summer blouses, skirts and shorts
In the world of 1940s summer separates. short and light pieces dominated the markets. Silk or rayon crepe blouses were popular particularly in dark brown, white, maize, rose and line. The most distinctive trend for 1940a summer blouses was the peasant blouse which drew inspiration from Russia and Mexico. These youthful, rustic tops were usually white, decorated with colourful embroidery, smocking and beading and were paired with short and airy drindl skirts. Printed cotton drindls were popular as were fuller skirts with both coming in white, checks, ginghams and stripes. Generally skirt fabrics would be the same as 1940s summer dresses. Blouses could also be paired with another summertime novelty – shorts. Shorts for summer wear would be available in summery trouser fabrics and ranged from mid-thigh to below the knee in length. Shorter styles would usually have side pleats for fullness and mobility. Short overalls would also have their place and would be worn with or without a summer blouse underneath.
summer t-shirts and tops
A comfortable T-shirt seemed to also be one of the favourite trends in the 1940s – especially in the summer time. These were usually fitted well to the body with necklines that contrasted with the main part of the shirt with the ribbed ringer crew neckline becoming the most popular. Sleeves were cap or a little longer with long sleeves turned up for an effortless chic look. T-shirts and tops came in a wide range of colours and prints. Striped prints were very popular, with commonly seen colours being white, red, blue, yellow, beige and grey. These were casual and chic and paired with high-waist trousers and shorts. For a more polished look, shirts would be tucked into the pants. T-shirts and tops worn in the 1940s summer period would usually be made with knitted cotton materials.
1940s summer accessories
Accessories like hats, gloves, bags and shoes were crucial for creating a 1940s summer look. Apart from hats, white was the most prized colour for summer accessories. For hats though, natural textures and fibres dominated. Straw hats and more refined leghorns were most popular in natural, burnt wheat, black, brown and navy. These were trimmed with bright ribbon – particularly a lovely checkered print which would match or contrast with the rest of the outfit. Panama and sailor gates would also be made with natural materials like coconut and palm fibre which lent the hat a tropical paradise feeling. Fabric hats were next down the hiarchy of popularity and often came in piqué or organdie. with self-flowers, bows and trimmed with ribbons and feathers. Discretely handled flowers were also a favourite of many but many designers thought they were too obvious for summer. Lightweight hats also appeared, usually in homberg or fedora shapes. These were worn in lighter colours like lime, pink, blue, toast, yellow and light coffee. Panamas, sailors, fedoras and hombergs usually had shallow, small crowns and were worn pushed forwards on to the head with their wide brims occasionally trimmed with lace or veil.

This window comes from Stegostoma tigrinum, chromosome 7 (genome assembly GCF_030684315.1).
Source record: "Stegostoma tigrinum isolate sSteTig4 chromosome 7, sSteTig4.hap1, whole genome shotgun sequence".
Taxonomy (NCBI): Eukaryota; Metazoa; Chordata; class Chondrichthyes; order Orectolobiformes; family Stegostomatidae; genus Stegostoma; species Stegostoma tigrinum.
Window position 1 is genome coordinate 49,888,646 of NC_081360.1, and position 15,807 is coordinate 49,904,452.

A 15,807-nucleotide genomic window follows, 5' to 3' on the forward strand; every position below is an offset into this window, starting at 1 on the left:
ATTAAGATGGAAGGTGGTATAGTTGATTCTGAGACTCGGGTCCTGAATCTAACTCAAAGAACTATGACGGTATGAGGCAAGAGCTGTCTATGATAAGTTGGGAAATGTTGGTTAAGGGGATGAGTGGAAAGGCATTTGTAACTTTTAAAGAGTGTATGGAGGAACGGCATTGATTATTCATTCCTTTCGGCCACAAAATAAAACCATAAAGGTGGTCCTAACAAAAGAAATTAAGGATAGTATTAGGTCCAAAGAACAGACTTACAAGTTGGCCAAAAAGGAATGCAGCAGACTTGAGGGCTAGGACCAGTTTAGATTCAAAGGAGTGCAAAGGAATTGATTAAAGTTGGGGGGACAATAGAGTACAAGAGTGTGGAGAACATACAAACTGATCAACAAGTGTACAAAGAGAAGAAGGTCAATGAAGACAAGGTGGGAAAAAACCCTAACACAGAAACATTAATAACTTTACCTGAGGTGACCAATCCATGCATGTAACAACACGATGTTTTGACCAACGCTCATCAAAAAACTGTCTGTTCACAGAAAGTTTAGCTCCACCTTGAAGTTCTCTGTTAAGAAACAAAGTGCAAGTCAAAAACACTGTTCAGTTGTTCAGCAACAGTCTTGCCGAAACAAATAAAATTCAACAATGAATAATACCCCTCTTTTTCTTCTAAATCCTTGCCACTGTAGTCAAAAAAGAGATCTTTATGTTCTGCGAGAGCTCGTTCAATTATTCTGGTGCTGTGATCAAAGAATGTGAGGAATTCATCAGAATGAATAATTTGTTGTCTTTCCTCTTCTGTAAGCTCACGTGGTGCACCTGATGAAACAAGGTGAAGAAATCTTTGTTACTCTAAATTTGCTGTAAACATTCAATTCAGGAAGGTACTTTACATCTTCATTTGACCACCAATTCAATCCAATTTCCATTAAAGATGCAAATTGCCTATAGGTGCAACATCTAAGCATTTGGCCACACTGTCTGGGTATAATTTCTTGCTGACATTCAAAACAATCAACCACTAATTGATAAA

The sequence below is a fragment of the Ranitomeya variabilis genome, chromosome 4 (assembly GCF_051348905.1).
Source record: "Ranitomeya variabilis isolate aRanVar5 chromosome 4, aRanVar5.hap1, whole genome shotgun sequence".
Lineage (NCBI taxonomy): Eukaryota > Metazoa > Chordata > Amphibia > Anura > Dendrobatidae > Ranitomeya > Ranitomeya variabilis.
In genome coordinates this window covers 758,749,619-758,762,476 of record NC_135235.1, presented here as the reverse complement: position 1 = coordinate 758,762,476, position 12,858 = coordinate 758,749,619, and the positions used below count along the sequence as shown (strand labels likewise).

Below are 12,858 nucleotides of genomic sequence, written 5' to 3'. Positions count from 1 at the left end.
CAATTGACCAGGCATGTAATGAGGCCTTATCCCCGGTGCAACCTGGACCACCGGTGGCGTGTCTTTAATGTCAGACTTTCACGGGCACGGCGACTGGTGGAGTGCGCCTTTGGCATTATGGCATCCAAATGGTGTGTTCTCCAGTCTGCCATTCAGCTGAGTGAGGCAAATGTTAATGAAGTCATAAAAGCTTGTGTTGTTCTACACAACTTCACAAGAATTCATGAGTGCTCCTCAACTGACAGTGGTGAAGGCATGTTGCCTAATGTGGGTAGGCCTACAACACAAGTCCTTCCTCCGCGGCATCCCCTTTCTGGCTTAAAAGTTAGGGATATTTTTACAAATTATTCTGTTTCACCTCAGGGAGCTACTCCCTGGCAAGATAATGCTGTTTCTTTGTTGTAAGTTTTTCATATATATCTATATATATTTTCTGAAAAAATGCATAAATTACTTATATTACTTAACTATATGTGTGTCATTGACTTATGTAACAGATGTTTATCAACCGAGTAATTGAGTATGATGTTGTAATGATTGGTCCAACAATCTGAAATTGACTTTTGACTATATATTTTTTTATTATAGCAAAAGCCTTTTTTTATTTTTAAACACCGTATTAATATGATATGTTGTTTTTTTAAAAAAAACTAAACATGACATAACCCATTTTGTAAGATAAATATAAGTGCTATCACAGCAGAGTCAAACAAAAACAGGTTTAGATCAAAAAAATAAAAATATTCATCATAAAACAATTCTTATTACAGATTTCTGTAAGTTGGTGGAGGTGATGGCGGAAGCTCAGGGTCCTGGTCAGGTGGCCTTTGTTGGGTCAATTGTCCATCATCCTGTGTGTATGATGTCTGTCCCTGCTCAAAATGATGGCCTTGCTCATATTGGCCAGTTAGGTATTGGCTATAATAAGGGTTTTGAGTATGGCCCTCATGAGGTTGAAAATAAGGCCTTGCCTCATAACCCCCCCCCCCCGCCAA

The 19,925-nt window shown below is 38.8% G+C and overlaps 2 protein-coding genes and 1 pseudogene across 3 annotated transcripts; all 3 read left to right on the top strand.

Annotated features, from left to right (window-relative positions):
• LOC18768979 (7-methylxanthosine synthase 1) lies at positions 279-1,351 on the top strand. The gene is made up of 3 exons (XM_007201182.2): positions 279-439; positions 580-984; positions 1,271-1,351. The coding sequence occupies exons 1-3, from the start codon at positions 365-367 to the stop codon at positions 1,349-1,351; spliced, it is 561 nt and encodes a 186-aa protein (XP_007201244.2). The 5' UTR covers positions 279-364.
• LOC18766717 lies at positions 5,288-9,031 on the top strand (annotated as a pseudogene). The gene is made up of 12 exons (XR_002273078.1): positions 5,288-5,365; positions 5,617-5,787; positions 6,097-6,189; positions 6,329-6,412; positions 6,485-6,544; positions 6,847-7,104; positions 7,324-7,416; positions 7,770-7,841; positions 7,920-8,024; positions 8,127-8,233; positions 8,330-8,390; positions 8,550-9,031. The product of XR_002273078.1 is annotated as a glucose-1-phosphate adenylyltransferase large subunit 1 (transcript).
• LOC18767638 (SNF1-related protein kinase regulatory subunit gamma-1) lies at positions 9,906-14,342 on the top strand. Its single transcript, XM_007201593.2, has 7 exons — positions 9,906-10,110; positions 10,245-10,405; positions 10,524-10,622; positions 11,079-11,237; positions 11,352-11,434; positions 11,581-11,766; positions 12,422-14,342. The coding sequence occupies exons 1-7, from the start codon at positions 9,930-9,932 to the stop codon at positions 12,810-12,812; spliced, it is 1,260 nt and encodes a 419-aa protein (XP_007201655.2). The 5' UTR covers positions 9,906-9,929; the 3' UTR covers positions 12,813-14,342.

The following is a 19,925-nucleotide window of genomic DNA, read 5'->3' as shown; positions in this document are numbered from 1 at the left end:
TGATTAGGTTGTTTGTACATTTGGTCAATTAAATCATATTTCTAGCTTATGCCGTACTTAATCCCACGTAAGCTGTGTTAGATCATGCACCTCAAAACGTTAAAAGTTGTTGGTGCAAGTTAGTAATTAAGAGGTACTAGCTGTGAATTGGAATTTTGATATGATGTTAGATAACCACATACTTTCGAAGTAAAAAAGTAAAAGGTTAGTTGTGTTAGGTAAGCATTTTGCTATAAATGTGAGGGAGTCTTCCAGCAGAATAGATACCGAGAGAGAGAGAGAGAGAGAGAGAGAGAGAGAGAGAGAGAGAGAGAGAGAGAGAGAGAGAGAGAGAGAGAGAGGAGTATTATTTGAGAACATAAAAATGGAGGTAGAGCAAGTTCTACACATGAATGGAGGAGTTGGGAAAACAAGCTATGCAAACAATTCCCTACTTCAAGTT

Gloves would also range in style and colour, though white was always the preferred choice. White cotton or rayon in mesh or plain weave would dominate the style stakes. Mesh crochet gloves were extremely popular for the height of summer and came in lengths from wristlet to elbow. While commonly white, they were also available in darker colours like black or navy as well as pastels like pale blue, powder pink, daffodil, oyster white, and beige champagne. As the decade moved on, brighter colours would take over in terms of popularity. Jewel-toned suede with openwork like slashes or latticework were popular as well as unusual dual-colour combinations like chartreuse and blue or fuschia and blue. Printed rayon jersey gloves also added a new scope of possibility to wartime outfits. Patterns including checks, spots, stripes and florals added interest to everyday outfits. Towards the end of the 1940s, sheer 15-denier nylon gloves were introduced in all lengths and were most prevalent in darker tones like brown, black and navy as well as toast, pink and bright blue.
What you held in your gloved hands mattered too. Summer handbags, like almost everything, was preferred in white. White bags were even easier to keep clean with the introduction of plastic based materials like ‘plastic grain calf’, similar to what we would call ‘vegan leather’. Woven and corded plastic handbags were also popular. Apart from plastics, heavy grade cotton was also popular. The most preferred style was a pouch like bag with a handle to the top. Natural tones, red, pink and green were all secondary summer handbag colour options.
1940s summer shoes
Finally, what you wore on your feet could make or break your summer ensemble. All white or off-white linen, crushed leather, suede or calf pumps, sandals, sling backs and playshoes were all popular. Fabric play-shoes came in wedge and sandal form and were often bright red, green, purple, pink or checked to match or contrast with a summer dress. Platform sling-backs become fashionable, especially in white suede with red, navy or tan calf platform and heel.
Brown and white two-toned spectators were the most prized of all 1940s summer shoes but their rarity meant that you were more likely to see all-white spectators. Rope-soled espadrilles in flat or wedged sandals were also very popular in white, brown, green, red and yellow. Peep-toe shoes were especially popular in the summer as they provided much needed ventilation to keep feet cool. Perforations and cut-outs also had the same purpose.
As with other accessories, the most prized colour for 1940s summer shoes was white. Even though this was the case, garments and accessories would switch between light cool tones, darker neutrals and pastel and bright colours. Staying cool was as important as looking chic (as it is now). Wartime rationing would restrict and limit the materials that were available but they couldn’t limit imagination.
Now that summer is coming up, will you opt for a classic one-piece or a daring bikini? I can’t wait to wear a peasant top and drindl skirt, they look so comfortable!